The vote Tuesday by Yorba Linda City Council to support Arizona’s contentious anti-illegal-immigrant law added a new level of acrimony to an already badly divided council.

The box score shows a unanimous 3-0 vote to be the first Orange County city to officially support an Arizona law that requires law enforcement officials to determine a person’s immigration status if there is “reasonable suspicion” to believe the person is in the U.S. illegally.

But that doesn’t come close to telling the whole of what went on last night or what has been going on for quite a while in Yorba Linda.

“I think it’s time for all Americans to stand up and take our country back,” said Councilman Mark Schwing, just before the vote.

But not long before that, Councilman Jim Winder, a retired captain with the Brea Police Department, stood up and left the meeting. He called the council’s action on the Arizona issue a “waste of time.”

Winder said he objected in general to a council practice of adding to the end of the official council agenda items, like the Arizona discussion, which he said really are just politics.

“We’re talking about something that’s happening in the state of Arizona,” Winder told his colleagues. “This is a terrible way to do business, and I’m not going to participate in it.”

Mayor John Anderson said Winder had no right to criticize his three fellow council members and then not stick around for the general discussion.

“Shameful conduct, Mr. Winder,” declared Anderson, an assistant district attorney, as Winder excused himself and left the council chambers. “Shameful conduct.”

Councilwoman Jan Horton was called away before the vote because of a personal emergency. Mayor Pro Tem Nancy Rikel voted with Anderson and Schwing in favor of the resolution.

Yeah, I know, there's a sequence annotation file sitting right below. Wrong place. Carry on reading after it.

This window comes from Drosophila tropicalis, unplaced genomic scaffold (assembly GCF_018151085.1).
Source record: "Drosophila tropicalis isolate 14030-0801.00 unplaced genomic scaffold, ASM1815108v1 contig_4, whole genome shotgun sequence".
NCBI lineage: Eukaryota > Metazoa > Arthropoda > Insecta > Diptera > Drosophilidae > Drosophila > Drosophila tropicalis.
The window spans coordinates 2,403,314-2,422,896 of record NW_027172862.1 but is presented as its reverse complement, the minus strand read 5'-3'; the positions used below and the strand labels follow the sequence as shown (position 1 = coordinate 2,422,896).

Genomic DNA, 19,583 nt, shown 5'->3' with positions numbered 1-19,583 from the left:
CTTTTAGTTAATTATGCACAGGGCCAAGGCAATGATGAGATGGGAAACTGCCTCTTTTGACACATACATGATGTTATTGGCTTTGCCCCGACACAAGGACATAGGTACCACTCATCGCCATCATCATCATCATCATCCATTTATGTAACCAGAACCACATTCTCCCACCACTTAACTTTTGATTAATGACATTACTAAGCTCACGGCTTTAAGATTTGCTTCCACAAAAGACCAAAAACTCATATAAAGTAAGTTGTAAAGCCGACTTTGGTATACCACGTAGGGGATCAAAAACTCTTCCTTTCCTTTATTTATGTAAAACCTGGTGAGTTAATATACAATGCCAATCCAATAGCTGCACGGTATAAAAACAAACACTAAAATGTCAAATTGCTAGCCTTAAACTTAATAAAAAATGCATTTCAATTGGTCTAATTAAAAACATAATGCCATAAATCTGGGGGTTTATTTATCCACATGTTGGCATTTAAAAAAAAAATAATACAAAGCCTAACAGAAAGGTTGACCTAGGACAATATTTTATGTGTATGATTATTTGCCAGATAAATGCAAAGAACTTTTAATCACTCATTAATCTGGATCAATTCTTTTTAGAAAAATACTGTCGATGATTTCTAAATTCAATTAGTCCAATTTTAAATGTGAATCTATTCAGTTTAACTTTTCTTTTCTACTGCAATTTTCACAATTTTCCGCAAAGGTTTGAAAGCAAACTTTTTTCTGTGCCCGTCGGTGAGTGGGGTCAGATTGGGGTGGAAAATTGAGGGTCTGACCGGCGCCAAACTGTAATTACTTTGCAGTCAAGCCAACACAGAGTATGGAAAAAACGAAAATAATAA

To be sure, the Arizona law is an unusual issue, and one that easily raises the temperature in a room. But this kind of animosity in Yorba Linda’s council chambers has become commonplace. Council members are barely civil to each other as they fight over major policy questions like redevelopment of the city’s downtown or a council policy on ethics.

Most recently, the council has been at odds over Horton’s efforts to vote on redevelopment issues affecting property near her home. She must abstain from voting and leave the council chambers when such issues are discussed. But she has repeatedly sought legal opinions giving her permission to act.

Horton’s conflict of interest issues, currently under investigation by the state’s Fair Political Practices Commission, have brought public criticism from Anderson.

The council action backing Arizona has no official impact, but is a statement on the council’s position on the immigration issue as a whole. Civic bodies everywhere have been staking their own positions regarding the law in recent weeks.

The Los Angeles City Council voted last month to boycott Arizona and a split Los Angeles County Board of Supervisors voted Tuesday for its own boycott of that state.

Santa Ana last month adopted a resolution rebuking Arizona for adopting the law, although the state has modified some provisions since then.

Also last month the Costa Mesa City Council, at the behest of Mayor Allan Mansoor, a candidate for state Assembly in next week’s primary election, passed a resolution stating the town is a “Rule of Law” community and does not condone illegal immigration.

At the Yorba Linda council meeting, Villa Park City Councilwoman Deborah Pauly spoke in favor of supporting Arizona, complaining that her own council had the opportunity last week to adopt a similar resolution, but rejected it.

She said she was “very much ashamed” of her council for not acting.

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